WISDOM FOR LIVING DAILY DEVOTIONAL
APRIL 27, 2022
TOPIC: WE MUST ENTER THE KINGDOM OF GOD THROUGH MANY TRIBULATIONS
BY T. O. BANSO
“We must through many tribulations enter the kingdom of God” (Acts 14:22b New King James Version).
Paul and Barnabas were on a missionary journey, which took them to Lystra. Some Jews from Antioch and Iconium came to Lystra and mobilized the crowd against them. The crowd stoned Paul and dragged him out of the city. They thought he was dead. But when the disciples gathered around him, he rose up and went into the city. He departed the following day with Barnabas to Derbe (Acts 14:19-20).
Despite what he suffered in Lystra, Paul went ahead to preach the gospel in Derbe, making many disciples. Not giving up, he and Barnabas returned to Lystra, Iconium, and Antioch. They strengthened the disciples and encouraged them to continue in the faith, saying, “We must through many tribulations enter the kingdom of God” (Acts 14:22b New King James Version). Please take note of this scripture. That was the word of encouragement they gave to the disciples that they visited.
The physical attack Paul suffered at Lystra and the persecution earlier at Iconium did not discourage him and Barnabas from returning there later to preach. Rather than being discouraged, they encouraged the disciples in Lystra, Iconium, and Antioch to continue in the faith. They told them that they must through many tribulations enter the kingdom of God. Writing to Timothy, Paul mentioned the persecutions and afflictions, which happened to him at Antioch, Iconium, and Lystra. He said he endured the persecutions and out of them all, the Lord delivered him (2 Timothy 3:11).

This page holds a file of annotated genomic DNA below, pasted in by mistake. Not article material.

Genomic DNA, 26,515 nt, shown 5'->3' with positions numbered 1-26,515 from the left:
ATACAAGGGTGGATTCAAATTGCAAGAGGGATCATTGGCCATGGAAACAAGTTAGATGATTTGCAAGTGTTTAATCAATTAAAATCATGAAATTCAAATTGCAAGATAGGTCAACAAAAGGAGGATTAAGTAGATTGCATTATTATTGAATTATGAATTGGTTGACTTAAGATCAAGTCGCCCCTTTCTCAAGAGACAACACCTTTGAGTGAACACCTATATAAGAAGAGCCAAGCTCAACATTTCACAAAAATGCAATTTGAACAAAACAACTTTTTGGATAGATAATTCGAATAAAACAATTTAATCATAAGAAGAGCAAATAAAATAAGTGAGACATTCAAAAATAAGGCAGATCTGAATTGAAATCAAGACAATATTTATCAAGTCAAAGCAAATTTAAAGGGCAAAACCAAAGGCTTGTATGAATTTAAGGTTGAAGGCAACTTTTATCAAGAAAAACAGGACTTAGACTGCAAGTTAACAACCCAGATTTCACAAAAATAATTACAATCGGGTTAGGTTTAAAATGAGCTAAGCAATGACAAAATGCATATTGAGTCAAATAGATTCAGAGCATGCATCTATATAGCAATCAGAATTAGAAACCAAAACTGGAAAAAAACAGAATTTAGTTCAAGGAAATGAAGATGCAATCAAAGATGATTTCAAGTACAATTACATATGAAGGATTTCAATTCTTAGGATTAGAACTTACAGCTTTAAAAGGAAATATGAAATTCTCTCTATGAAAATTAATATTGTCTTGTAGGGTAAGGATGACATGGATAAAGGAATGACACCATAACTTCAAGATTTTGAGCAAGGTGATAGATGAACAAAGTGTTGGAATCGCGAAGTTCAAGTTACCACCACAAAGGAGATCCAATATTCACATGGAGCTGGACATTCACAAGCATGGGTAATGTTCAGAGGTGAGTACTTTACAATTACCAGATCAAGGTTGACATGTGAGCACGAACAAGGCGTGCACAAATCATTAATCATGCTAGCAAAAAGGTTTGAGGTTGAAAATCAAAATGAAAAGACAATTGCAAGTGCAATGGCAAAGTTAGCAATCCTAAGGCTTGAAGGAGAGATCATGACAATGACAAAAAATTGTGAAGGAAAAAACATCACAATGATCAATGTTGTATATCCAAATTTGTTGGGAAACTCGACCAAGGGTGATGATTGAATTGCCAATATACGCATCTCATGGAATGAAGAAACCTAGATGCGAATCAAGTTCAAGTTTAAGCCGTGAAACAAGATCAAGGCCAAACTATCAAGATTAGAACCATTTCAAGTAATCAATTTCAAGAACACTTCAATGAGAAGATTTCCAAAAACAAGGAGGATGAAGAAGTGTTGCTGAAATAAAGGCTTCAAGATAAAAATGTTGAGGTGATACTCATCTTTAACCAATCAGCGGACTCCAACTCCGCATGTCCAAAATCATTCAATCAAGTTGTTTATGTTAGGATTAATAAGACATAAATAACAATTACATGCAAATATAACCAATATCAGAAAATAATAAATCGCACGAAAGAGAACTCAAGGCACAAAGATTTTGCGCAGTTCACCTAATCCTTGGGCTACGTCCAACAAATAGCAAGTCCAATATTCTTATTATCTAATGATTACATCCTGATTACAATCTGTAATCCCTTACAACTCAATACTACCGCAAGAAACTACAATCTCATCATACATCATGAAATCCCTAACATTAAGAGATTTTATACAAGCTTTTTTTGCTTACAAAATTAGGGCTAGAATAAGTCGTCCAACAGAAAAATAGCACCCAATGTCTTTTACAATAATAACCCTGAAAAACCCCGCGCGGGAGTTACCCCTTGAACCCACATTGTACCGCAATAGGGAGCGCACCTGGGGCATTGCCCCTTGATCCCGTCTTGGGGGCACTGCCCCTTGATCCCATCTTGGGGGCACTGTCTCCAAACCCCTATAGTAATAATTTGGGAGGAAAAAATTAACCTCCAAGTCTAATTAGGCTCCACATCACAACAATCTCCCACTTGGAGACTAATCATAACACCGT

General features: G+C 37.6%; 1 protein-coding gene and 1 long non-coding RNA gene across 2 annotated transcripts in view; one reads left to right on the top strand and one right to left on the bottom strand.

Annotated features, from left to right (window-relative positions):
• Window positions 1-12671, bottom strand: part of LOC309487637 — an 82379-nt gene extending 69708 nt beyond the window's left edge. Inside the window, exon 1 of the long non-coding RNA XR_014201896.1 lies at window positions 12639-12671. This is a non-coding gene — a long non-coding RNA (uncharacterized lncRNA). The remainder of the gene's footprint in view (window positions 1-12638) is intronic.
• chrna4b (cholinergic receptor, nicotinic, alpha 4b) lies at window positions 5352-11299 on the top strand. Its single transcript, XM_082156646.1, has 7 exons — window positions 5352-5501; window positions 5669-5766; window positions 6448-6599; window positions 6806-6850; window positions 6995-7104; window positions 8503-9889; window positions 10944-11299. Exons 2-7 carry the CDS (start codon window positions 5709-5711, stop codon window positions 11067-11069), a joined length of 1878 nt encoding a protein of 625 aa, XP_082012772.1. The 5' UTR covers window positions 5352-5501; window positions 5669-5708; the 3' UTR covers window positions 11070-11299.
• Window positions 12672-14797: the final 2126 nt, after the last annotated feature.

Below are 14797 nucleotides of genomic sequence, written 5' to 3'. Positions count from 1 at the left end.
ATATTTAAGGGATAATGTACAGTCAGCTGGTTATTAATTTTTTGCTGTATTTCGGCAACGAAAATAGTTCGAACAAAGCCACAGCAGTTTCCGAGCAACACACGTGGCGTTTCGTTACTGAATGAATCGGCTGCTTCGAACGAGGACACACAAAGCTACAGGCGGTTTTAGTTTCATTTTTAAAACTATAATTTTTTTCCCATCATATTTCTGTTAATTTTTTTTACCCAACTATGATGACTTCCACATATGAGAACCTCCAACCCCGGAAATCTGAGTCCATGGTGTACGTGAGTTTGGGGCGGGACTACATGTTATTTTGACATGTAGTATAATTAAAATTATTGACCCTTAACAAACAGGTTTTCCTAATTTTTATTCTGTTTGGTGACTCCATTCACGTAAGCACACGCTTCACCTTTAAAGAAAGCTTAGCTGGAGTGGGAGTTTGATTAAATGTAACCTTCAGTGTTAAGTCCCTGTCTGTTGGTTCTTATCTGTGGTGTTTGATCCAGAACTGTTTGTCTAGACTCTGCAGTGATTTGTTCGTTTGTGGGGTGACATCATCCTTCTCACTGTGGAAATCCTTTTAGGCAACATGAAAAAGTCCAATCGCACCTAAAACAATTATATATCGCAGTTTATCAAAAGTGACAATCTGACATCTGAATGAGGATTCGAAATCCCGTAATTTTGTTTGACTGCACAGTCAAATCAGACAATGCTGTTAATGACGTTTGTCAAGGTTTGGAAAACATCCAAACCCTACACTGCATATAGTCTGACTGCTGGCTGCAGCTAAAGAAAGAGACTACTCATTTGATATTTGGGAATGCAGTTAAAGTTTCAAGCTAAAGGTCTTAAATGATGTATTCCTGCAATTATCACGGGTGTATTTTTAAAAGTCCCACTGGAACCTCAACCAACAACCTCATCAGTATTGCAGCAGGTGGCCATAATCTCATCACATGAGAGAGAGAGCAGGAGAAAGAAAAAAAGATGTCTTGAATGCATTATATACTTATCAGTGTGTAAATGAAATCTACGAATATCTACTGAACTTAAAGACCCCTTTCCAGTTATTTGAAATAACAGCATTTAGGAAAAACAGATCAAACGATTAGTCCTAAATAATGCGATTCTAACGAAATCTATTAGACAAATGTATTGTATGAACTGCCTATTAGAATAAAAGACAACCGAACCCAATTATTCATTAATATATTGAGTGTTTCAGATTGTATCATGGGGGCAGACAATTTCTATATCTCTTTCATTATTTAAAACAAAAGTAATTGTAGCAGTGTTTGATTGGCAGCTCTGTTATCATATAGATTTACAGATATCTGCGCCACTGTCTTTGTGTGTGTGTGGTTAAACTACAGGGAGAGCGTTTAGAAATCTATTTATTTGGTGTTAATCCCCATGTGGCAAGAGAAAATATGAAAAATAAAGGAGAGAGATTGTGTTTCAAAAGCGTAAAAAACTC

Many Christians are living in countries that are as dangerous as or more dangerous than those of the early church. That was a period when believers were being killed. In Acts 12:1-4, the Bible gives a picture of how dangerous life was for the early Christians. It says, “Now about that time Herod the king stretched out his hand to harass some from the church. Then he killed James the brother of John with the sword. And because he saw that it pleased the Jews, he proceeded further to seize Peter also. Now it was during the Days of Unleavened Bread. So when he had arrested him, he put him in prison, and delivered him to four squads of soldiers to keep him, intending to bring him before the people after Passover” (New King James Version).
Thank God, Herod couldn’t succeed with his evil machination to kill Peter. God heard the passionate cry and constant prayer of the church and sent his angel to release Peter from prison. As the leader of the early apostles, Peter’s death would have been devastating to the church.
That same period was when the first Christian martyr, Stephen, was stoned to death after some from the Synagogue of the Freedmen falsely accused him of speaking blasphemous words against Moses and God. They stirred up the people, the elders, and the scribes, arrested him and brought him to the council (Acts 7:59-60).
After preaching a powerful message during his defence, Stephen, as he was being stoned to death, called on the Lord Jesus to receive his spirit. He knelt down and cried out with a loud voice, “Lord, do not charge them with this sin.” Then Stephen fell asleep – he died (Acts 6:9-12).
Such has been the lot of Christians since the time of the early church. Christians may not be under serious threat in some countries, but the danger is of monstrous proportion every day in others. If they don’t face threats to their lives, they face other kinds of oppression.